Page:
Customs to be trained as trainers following the first in-
country training. They will be provided with more
comprehensive training abroad to provide an exposure to the
enforcement systems abroad. Total estimated cost: $35,000
(Note: If outcomes of part I of this proposal can be
achieved through the proposed USPTO/IIPI training planned
in Colombo in FY 2005, then we can proceed directly to part
2 of the proposal.)

Cost of travel Colombo to Washington for 6 Sri Lankan
officials on full fare Economy ($3100)= $18,600;
Lodging and per diem in Washington DC for 7 days
($208/day)= $9,000
A 2 day visit to a regional country with a good enforcement
mechanism: $5,000
Taxi fares = $600
Visa fees = $600
Miscellaneous expenses = $1,200
Total cost = = $35,000

Proposal 2

A private sector IPR working group chaired by Econoff and
coordinated by the American Chamber of Commerce is
providing assistance to various government agencies in
implementing the new law. This working group would
benefit from training on best practices, and tools and
techniques for public and private sector responsibilities
and efforts in enforcement. The working group would also
benefit from learning of a model for implementation.
Estimated Cost $25,000

Cost of travel to 5 members to Washington DC or to a
regional country= $15,500
Per Diem for 7 days= $7,140
Visa Fees= $500
Taxi fares= $500
Miscellaneous Expenses= $1,360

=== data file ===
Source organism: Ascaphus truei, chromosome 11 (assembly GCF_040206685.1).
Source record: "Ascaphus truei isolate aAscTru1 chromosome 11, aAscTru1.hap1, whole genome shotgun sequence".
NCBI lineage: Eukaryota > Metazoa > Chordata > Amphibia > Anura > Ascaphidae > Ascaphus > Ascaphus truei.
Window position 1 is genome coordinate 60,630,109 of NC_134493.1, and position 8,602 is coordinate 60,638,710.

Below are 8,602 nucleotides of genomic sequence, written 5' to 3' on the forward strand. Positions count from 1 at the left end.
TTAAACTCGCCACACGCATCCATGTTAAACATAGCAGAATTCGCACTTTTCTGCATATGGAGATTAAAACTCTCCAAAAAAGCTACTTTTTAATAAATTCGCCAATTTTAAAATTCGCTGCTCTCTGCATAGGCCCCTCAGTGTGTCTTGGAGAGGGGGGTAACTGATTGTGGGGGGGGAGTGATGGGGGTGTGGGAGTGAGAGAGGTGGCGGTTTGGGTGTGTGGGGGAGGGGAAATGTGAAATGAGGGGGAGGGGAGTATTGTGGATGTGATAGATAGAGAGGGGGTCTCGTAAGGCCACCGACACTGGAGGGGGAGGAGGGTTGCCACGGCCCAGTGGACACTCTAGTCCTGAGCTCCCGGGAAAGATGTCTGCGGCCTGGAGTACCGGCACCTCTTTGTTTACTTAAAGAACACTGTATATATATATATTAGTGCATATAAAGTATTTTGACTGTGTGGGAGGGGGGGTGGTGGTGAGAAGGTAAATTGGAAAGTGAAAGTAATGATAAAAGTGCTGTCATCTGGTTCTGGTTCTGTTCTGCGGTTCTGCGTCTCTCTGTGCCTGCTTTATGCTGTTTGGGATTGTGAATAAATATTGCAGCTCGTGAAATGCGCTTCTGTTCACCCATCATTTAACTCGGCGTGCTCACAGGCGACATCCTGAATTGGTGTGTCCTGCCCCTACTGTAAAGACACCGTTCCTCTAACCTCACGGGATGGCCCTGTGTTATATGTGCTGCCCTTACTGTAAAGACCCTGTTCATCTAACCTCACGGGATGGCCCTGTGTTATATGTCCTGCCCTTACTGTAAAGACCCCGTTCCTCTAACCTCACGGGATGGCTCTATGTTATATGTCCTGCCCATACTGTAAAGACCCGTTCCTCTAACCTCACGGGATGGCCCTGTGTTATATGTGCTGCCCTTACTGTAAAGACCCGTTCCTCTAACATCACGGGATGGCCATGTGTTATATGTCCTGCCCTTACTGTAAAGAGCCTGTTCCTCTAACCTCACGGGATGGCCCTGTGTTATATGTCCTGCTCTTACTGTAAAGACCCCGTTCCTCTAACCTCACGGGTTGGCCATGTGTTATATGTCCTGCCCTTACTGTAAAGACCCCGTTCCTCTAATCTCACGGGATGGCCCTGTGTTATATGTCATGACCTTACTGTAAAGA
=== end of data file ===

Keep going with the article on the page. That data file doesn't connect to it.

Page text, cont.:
Total Cost= $25,000

4. Project Criteria:

5. Targeted to U.S. Priorities: Assisting the IPR regime
meets a key MPP goal of supporting economic growth in Sri
Lanka. Specifically, the two proposals will enable the US
mission in Colombo to accomplish US priorities of
encouraging strong protection of IPR through engagement
with GSL and improving the enforcement regime.
Strengthening law enforcement and legal system complements
other US Government activities in Sri Lanka including
customs enforcement related to Container Security
Initiative (CSI) and Megaports program. Colombo port is a
major transshipment hub and increased IPR enforcement will
also curb counterfeit trade in the region. IPR was also a
topic in all TIFA rounds and strong IPR protection will
facilitate a future FTA with the United States. US
companies in Sri Lanka experience significant market losses
due to piracy and counterfeiting in music, movie, and
software products and strong IPR protection will enable
them to gain increased market access to this growing